Articles  |   September 1988
Evaluation of Two Speech Enhancement Techniques to Improve Intelligibility for Hearing-Impaired Adults
Article Information
Articles   |   September 1988
Evaluation of Two Speech Enhancement Techniques to Improve Intelligibility for Hearing-Impaired Adults
Journal of Speech, Language, and Hearing Research, September 1988, Vol. 31, 386-393. doi:10.1044/jshr.3103.386
History: Received June 23, 1986 , Accepted November 4, 1987
 
Journal of Speech, Language, and Hearing Research, September 1988, Vol. 31, 386-393. doi:10.1044/jshr.3103.386
History: Received June 23, 1986; Accepted November 4, 1987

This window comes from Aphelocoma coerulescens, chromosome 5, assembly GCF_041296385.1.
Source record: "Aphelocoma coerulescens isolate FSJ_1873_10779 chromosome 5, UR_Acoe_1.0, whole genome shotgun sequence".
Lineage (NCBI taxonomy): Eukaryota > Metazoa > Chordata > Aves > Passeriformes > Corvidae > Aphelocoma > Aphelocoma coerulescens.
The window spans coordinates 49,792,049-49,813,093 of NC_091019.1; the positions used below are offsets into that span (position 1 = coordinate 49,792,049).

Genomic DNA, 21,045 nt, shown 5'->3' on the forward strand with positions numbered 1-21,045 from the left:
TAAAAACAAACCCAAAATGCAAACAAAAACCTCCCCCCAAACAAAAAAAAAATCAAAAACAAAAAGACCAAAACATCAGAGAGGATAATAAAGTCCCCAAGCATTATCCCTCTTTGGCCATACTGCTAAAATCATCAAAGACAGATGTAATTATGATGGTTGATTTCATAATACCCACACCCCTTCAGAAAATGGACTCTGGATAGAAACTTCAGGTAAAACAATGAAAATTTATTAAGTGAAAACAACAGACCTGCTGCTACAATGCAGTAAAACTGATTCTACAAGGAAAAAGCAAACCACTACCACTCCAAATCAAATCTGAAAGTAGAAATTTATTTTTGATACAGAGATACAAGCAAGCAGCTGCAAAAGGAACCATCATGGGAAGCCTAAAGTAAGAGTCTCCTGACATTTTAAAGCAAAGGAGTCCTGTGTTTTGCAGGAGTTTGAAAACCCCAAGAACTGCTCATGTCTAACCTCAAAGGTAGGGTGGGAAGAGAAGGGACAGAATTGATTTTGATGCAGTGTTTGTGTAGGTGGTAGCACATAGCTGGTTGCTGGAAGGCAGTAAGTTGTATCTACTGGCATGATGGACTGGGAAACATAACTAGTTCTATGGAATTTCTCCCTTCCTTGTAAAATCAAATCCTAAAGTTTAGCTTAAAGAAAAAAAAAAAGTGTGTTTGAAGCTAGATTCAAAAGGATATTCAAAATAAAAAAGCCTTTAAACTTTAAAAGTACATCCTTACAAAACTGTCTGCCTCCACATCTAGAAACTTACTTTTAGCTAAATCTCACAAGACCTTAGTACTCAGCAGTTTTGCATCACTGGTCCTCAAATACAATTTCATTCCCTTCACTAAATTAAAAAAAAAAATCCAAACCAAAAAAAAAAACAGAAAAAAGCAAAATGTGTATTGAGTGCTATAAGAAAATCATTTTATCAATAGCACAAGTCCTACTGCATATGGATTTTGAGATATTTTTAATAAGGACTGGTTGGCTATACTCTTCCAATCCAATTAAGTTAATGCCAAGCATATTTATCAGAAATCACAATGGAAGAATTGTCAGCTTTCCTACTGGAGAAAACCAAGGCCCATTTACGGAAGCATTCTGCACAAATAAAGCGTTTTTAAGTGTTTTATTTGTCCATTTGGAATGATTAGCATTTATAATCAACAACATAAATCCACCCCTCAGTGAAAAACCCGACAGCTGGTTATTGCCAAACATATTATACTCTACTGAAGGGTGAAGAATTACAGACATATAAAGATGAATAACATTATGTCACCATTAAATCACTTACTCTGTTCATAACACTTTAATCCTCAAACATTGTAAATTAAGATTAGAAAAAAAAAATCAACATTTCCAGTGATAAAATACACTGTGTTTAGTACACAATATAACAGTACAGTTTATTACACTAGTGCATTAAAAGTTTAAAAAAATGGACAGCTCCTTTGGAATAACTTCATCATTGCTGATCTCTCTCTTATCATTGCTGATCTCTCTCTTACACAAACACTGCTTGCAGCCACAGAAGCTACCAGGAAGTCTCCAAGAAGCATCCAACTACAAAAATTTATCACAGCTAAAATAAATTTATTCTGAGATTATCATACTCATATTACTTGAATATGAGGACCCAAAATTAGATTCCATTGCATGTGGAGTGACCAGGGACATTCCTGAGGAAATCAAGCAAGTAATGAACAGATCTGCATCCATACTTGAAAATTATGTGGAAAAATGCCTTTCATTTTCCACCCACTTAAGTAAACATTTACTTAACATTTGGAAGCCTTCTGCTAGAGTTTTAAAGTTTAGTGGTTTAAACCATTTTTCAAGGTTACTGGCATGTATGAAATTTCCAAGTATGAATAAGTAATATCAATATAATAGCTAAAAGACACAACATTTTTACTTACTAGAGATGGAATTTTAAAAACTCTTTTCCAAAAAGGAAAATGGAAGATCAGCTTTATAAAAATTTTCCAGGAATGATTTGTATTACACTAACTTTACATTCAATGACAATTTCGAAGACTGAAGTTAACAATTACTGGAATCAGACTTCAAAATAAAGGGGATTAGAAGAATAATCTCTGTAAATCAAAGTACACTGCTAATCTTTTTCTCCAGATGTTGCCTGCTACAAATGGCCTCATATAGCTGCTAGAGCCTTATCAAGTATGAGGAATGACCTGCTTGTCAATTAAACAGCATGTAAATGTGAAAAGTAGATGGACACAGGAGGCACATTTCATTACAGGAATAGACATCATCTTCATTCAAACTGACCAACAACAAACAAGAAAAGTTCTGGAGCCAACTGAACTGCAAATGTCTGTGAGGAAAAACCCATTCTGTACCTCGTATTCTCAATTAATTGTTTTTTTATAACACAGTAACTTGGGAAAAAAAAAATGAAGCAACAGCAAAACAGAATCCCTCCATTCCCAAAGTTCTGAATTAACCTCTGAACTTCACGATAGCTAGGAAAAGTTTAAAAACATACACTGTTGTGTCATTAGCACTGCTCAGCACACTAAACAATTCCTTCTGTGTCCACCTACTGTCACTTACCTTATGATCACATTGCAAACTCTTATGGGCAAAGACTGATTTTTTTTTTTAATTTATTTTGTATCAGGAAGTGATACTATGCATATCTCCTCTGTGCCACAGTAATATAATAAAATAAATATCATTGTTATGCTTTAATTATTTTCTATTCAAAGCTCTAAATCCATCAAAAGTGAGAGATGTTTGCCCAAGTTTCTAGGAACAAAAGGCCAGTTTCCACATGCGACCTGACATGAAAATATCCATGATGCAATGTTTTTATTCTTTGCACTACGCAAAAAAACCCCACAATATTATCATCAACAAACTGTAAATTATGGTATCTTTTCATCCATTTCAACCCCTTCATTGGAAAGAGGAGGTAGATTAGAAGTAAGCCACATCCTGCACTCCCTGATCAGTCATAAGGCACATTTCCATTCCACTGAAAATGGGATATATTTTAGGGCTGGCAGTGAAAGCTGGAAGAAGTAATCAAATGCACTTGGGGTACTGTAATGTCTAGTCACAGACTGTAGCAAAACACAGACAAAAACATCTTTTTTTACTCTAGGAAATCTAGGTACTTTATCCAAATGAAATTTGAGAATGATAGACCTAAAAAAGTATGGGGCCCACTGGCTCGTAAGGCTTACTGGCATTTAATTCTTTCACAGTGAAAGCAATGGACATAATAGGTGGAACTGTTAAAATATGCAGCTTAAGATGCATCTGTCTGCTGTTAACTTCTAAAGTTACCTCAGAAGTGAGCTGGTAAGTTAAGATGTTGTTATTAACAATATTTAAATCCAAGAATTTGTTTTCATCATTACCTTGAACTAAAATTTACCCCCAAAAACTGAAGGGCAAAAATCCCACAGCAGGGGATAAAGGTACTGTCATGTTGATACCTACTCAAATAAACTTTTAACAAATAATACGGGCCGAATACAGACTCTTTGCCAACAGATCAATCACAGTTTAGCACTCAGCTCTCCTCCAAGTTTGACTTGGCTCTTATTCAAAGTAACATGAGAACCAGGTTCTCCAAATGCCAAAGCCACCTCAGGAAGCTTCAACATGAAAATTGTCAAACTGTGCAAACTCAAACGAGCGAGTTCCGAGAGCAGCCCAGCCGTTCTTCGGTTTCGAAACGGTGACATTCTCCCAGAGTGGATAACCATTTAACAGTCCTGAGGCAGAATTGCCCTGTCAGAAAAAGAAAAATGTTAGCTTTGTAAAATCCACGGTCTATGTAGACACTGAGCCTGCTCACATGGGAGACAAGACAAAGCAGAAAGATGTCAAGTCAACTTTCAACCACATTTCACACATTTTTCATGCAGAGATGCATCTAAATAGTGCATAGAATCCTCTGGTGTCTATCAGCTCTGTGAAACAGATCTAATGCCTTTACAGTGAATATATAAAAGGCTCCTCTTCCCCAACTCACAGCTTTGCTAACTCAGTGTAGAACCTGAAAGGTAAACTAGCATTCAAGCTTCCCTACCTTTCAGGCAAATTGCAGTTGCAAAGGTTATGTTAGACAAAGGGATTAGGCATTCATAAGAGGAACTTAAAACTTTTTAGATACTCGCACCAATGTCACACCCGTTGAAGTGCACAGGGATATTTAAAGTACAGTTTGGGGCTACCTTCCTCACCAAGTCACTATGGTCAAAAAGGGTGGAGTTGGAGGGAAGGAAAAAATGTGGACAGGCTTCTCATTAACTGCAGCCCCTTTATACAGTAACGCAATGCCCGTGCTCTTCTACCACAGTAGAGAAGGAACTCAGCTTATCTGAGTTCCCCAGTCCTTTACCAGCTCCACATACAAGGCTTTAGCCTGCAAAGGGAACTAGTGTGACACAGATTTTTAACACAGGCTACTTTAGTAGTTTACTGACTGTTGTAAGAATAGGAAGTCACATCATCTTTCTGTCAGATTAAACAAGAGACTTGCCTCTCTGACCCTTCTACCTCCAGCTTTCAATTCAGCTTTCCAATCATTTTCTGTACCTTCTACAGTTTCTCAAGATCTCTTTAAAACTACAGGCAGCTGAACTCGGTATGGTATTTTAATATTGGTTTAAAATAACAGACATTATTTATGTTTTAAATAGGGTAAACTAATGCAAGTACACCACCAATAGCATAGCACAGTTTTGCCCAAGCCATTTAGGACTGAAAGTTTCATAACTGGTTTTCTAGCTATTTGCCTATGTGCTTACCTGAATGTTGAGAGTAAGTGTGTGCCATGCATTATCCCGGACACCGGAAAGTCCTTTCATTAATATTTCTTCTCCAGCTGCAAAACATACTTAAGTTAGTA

This study reports the effects on speech intelligibility of two types of digital speech processing: amplitude enhancement of consonants to produce near-zero consonant/vowel intensity ratios and increased duration of consonants to provide an additional 30 ms of sound. Compensatory vowel shortening accompanied duration increases to maintain original overall duration. One hundred Words from the California Consonant Test (CCT) list were recorded. The target consonant in each word was processed in four ways to produce tape recordings of(a) unenhanced speech, (b) speech with increased consonant amplitude, (c) speech with increased consonant duration, and (d) speech with increased consonant amplitude and duration. The tapes were played to a group of 20 listeners with moderate sensorineural hearing loss at 65 dB SPL and to another group of 10 such listeners at 95 dB SPL. Results indicated that amplitude processing was associated with 10% to 12% improvement in intelligibility at the lower level but failed to yield any significant effect at the high level of presentation. Increasing consonant duration, by contrast, provided no benefit at the low level but gave modest benefit (5%) at 95 dB. Further development of the speech-processing techniques is necessary before they can be incorporated into a useful hearing aid.

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